Mark Roemer image of a dog sitting on a welcome mat that says "home"

Successfully Moving with Your Pet

I, Mark Roemer, understand how stressful it can be to move your pet from one home to another. Dogs are usually more welcoming to the idea of moving than cats are. But both species can throw a fit when the daily routine and environment they were so accustomed to change suddenly. Here are a few ways you can get them accustomed to the new environment without having them cause a scene.

How to prepare for moving your pet

It’s important to organize your pet’s belongings in a separate box so that you don’t accidentally forget anything. Here are a few things you need to pack:

  • Litter box or poop bags and a scooper
  • Favorite toys
  • Leash or braces
  • Chewables such as sticks, toys, and bones.
  • Blanket and water bowls
  • Food
  • A cooler to preserve raw food (if you’re bringing any)

What to do before the move?

Preparing beforehand is the best way you can help your pets adjust to the move. Here are a few ways to do so:

1. Show off the moving boxes beforehand – Place empty boxes and wrapping tape around the room. Letting your pets smell the boxes will desensitize them for when the time to move arrives.

2. Bring out the pet carrier – The sight of a pet carrier can make your pet anxious. It’s a clear sign showing that they are leaving, possibly to the vet. Letting it sit outside will give them time to acclimatize to its presence.

3. Don’t deviate from routine – Animals, especially dogs, are addicted to routine. A small change can make them restless. So, as you’re preparing to move, take them for walks. You can even take them to a place closer to your new home to get them accustomed to the new spot.

4. Keep their beds for last – Do not pack their toys or beds until the day arrives. Those items comfort them, and their absence can cause them to cause a ruckus.

5. Crate train your pets – If your new home is located a fair distance away, make sure to train your pet for long-distance travel. Take them for a long drive and increase the distance gradually.

6. Consult your vet – If you’re unable to calm down your pet, consult the vet for some anti-anxiety medication.

How to manage the move?

Moving involves a lot of commotion, especially if you haven’t hired professionals and are doing it all yourself. The chaos can make your pets restless, which can halt the move. Here are a few ways to handle them as you’re changing homes:

1. Create a safe haven – A safe haven helps your pet get accustomed to the new home. Clear out a single room and fill it with toys, food, and water. Gradually, your little buddy will stick to their room instead of running around and causing a scene.

2. Put up a note – Make sure to mark out the room your pet is staying in. It will prevent the working crew from accidentally walking into their room and startling them.

3. Spend time with your pet – If you asked a friend or a relative to look after your pet, don’t forget to spend some time with them. Dogs, especially, are used to your smell, and not getting to see you once in a while can make them restless, causing undesired inconvenience in the temporary owner’s home. Make sure to visit them once every 2-3 days.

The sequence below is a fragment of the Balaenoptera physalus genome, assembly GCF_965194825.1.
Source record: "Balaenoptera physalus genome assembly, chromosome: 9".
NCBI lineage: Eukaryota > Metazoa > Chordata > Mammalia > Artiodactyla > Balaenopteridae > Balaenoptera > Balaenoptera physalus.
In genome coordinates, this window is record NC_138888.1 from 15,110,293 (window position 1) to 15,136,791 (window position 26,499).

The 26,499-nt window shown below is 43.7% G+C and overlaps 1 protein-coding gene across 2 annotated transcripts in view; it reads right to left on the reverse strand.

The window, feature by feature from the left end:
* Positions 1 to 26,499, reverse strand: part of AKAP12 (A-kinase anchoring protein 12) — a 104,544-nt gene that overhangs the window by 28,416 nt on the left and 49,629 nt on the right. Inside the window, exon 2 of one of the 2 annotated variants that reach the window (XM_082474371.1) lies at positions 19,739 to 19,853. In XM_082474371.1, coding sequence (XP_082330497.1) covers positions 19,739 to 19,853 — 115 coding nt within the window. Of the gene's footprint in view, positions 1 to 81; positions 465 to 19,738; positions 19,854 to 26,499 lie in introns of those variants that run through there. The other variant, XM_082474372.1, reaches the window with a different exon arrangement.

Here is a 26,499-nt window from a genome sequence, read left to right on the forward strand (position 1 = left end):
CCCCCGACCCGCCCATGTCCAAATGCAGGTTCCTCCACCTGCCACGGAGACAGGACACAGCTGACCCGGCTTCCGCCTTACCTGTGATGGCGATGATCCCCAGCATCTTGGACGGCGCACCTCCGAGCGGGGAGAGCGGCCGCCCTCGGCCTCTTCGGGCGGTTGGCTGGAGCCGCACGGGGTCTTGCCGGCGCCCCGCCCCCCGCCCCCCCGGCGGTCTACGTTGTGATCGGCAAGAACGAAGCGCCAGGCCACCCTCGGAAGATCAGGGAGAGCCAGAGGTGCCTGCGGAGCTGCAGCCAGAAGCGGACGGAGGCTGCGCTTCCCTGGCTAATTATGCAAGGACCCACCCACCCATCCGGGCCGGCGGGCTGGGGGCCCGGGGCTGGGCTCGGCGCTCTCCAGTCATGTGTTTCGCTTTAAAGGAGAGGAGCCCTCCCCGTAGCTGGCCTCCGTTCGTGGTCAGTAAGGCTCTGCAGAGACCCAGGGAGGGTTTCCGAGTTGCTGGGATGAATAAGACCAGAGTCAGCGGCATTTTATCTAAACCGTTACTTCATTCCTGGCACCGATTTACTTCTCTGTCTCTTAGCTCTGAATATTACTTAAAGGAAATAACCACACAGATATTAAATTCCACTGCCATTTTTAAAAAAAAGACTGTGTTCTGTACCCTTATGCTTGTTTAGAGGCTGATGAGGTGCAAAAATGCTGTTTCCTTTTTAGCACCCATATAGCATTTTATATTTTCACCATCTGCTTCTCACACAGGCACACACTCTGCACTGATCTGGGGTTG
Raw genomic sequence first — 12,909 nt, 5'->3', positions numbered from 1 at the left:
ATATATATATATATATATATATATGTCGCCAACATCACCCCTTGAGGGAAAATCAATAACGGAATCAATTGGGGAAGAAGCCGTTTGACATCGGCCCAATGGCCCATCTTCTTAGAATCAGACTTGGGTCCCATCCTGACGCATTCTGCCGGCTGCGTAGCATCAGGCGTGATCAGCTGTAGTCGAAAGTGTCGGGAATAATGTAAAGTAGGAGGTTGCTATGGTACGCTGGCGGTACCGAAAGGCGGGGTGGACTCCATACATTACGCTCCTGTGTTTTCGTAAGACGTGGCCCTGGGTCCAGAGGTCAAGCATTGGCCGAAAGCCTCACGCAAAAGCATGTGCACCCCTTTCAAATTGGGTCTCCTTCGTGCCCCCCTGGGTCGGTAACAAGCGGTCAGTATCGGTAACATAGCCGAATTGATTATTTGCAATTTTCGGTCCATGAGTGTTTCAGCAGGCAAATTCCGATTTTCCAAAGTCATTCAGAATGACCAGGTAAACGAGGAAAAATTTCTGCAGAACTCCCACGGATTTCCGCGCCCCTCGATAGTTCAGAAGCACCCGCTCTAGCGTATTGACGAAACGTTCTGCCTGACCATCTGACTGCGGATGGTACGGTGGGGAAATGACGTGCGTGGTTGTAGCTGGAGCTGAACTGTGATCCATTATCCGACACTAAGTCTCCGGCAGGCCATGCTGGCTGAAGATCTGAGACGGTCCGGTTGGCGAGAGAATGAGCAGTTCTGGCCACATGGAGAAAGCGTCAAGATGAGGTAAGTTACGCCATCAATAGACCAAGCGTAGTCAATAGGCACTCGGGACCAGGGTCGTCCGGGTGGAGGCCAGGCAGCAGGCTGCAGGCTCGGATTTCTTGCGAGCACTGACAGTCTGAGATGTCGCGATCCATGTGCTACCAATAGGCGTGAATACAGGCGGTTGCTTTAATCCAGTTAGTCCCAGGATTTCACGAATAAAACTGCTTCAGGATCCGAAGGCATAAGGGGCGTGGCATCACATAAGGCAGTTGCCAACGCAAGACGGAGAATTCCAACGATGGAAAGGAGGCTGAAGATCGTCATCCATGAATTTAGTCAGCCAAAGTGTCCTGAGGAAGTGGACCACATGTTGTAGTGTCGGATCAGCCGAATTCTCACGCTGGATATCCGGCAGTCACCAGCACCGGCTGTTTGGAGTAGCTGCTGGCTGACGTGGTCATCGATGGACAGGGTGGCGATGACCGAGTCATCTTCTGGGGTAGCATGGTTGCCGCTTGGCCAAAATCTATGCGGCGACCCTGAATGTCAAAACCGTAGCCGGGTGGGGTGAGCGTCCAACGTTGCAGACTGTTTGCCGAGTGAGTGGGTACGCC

Moreover, before you hand over your pet, stay with your friend or family for a few days so that your buddy gets accustomed to the new home. You can leave after a few days, once they have settled in.

How to settle after a move?

Settling into a new home with your pet is quite jarring. Here are a few ways you can ease your pet into your new home:

1. Seclude your pets for a few days – Keep your pet in a secluded room so as to prevent them from getting scared and doing something stupid. Cats usually hide in unconventional places, causing all sorts of problems in your new home. If they are on the couch, you can accidentally hurt them by sitting on top of it.

Keep them in a separate room with everything they need, such as food, water, toys, and a comfortable bed. Let them out after 2-3 weeks.

2. Condition them by giving out treats – Some animals refuse to eat their food and only stick to water. Sometimes they only like to gobble down treats instead of actual food.

Don’t drown them in treats. Most pets can afford to lose a few pounds. Keep giving them treats, especially when they eat their food. After a few days of adjustment, they will go back to eating their normal dry food. If they still refuse to eat normal food, take them to the vet.

3. Update the microchips – Microchipped pets need to have their address updated. If you have microchipped your buddy, make sure to update it. Otherwise, get new tags with the latest address embedded in them.

4. Don’t get rid of all the old furniture – Pets have preferred spots, such as an old chair or a towel. When you’re getting new furniture, don’t throw everything out. Instead, relocate the old stuff to the basement or a room that’s not set up yet. Having those around is less stressful for them.

5. Pet-proof your new home – It takes time for your pet to adjust to the new home. Look for sharp edges or open dryer vents in the laundry room and cover them up.

Leftover construction materials such as nails, wires, and caulk are potentially dangerous to your pets. Ensure nothing is left behind by the construction workers that could hurt your little buddy.

6. Be patient – Instead of thrusting your pet into every new room, give them time to explore by themselves. They’ll return to their daily activities once they are accustomed to everything.


I, Mark Roemer, understand that adjusting to a new environment is difficult for pets. Compared to cats, dogs have an easier time settling in. The best thing you can do for them is to be consistent with meals, walks, and bedtime. Take them on a tour of your house after a week to help them acclimatize to the new home.